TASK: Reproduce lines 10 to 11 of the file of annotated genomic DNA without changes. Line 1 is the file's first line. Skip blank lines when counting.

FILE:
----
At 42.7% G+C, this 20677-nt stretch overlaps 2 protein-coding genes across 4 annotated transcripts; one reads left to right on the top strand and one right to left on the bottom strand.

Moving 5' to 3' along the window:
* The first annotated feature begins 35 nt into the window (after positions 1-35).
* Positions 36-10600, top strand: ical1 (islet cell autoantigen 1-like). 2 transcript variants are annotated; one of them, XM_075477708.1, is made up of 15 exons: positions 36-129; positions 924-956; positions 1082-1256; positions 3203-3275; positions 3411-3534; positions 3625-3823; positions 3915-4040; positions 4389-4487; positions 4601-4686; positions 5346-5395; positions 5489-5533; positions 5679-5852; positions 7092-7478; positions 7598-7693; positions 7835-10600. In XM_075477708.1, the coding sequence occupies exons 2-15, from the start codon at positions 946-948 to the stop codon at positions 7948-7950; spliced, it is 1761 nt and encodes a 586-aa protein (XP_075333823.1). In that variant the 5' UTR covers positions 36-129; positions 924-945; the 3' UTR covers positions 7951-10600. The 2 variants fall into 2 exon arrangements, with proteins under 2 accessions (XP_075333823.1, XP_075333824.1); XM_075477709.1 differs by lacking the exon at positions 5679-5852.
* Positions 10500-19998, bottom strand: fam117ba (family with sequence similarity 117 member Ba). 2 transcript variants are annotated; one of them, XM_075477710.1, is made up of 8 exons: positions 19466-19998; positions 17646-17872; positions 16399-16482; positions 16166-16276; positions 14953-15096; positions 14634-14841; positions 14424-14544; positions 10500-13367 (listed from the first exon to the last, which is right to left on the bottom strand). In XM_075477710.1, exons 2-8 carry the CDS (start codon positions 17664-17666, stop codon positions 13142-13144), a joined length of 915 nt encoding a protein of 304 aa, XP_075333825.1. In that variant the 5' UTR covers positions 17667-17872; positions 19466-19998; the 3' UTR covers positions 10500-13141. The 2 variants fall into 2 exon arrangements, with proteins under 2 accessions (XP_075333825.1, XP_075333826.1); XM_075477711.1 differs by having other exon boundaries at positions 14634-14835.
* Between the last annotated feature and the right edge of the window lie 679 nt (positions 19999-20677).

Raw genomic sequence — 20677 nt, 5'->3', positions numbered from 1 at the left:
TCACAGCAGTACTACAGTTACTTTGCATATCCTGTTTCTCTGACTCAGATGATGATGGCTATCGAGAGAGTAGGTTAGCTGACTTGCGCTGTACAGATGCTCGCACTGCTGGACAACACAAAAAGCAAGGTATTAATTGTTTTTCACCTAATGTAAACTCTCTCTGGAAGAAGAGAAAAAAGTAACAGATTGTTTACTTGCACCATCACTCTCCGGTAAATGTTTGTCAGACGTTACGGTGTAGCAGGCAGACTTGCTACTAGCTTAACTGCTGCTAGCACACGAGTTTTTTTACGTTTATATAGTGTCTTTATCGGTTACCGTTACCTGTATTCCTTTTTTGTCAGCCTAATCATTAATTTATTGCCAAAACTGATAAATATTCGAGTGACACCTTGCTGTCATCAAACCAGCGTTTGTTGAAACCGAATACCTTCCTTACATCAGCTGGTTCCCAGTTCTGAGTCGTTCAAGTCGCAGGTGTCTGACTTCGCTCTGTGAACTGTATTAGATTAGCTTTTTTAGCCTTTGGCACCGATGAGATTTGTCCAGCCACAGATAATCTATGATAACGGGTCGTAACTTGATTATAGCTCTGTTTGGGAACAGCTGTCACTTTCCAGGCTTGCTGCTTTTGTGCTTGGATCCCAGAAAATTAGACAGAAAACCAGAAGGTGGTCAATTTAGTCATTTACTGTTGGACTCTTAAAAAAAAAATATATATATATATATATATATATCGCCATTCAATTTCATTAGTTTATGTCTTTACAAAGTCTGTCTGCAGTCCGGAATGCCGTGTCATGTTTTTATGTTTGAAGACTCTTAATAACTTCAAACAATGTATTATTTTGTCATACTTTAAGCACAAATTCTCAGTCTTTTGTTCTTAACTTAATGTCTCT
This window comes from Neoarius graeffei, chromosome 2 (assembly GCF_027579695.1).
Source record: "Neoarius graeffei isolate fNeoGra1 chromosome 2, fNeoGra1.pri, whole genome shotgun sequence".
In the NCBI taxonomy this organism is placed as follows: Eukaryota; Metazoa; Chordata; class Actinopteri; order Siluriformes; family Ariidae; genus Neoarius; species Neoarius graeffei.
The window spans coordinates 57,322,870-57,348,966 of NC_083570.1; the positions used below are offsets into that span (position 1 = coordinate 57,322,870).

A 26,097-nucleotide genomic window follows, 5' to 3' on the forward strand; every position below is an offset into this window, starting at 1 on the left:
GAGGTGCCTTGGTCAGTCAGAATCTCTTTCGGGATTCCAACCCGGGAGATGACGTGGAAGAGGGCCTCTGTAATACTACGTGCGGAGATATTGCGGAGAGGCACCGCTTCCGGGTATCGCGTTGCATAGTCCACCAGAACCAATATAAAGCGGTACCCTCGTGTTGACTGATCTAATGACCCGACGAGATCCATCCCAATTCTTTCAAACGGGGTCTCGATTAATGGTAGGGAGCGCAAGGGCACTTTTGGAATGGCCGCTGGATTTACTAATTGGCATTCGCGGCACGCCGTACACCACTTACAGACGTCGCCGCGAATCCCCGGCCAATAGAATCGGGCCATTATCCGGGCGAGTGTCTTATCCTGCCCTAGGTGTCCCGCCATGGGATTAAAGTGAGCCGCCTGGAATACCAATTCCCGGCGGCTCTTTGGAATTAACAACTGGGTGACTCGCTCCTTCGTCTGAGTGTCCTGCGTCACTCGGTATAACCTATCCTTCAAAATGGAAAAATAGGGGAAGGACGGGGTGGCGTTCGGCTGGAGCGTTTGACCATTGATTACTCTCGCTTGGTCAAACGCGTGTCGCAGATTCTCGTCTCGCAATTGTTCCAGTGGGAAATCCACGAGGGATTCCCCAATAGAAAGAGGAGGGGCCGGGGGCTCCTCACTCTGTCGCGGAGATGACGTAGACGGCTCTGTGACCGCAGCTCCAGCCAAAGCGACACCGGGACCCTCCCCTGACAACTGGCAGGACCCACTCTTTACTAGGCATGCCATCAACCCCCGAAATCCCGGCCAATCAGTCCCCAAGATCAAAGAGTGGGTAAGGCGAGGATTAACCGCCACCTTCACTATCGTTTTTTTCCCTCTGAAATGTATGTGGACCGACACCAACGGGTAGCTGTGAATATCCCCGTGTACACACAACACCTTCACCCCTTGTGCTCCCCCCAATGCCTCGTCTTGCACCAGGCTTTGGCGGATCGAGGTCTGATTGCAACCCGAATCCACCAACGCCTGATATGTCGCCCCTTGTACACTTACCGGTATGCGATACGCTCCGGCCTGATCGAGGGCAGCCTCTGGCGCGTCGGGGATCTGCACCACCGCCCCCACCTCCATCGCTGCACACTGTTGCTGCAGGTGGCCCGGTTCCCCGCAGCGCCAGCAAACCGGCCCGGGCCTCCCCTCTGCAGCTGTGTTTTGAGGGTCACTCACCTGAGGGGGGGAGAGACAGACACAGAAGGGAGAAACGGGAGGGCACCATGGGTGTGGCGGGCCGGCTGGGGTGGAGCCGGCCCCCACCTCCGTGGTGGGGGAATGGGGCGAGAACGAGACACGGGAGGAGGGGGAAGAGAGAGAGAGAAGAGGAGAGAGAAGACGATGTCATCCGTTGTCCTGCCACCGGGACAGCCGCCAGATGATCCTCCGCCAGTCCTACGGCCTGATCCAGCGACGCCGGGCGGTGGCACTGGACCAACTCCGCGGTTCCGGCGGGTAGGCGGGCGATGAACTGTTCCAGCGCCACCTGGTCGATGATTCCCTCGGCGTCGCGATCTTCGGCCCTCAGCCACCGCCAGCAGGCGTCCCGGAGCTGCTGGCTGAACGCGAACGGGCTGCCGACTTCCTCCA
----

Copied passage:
Source record: "Neoarius graeffei isolate fNeoGra1 chromosome 2, fNeoGra1.pri, whole genome shotgun sequence".
In the NCBI taxonomy this organism is placed as follows: Eukaryota; Metazoa; Chordata; class Actinopteri; order Siluriformes; family Ariidae; genus Neoarius; species Neoarius graeffei.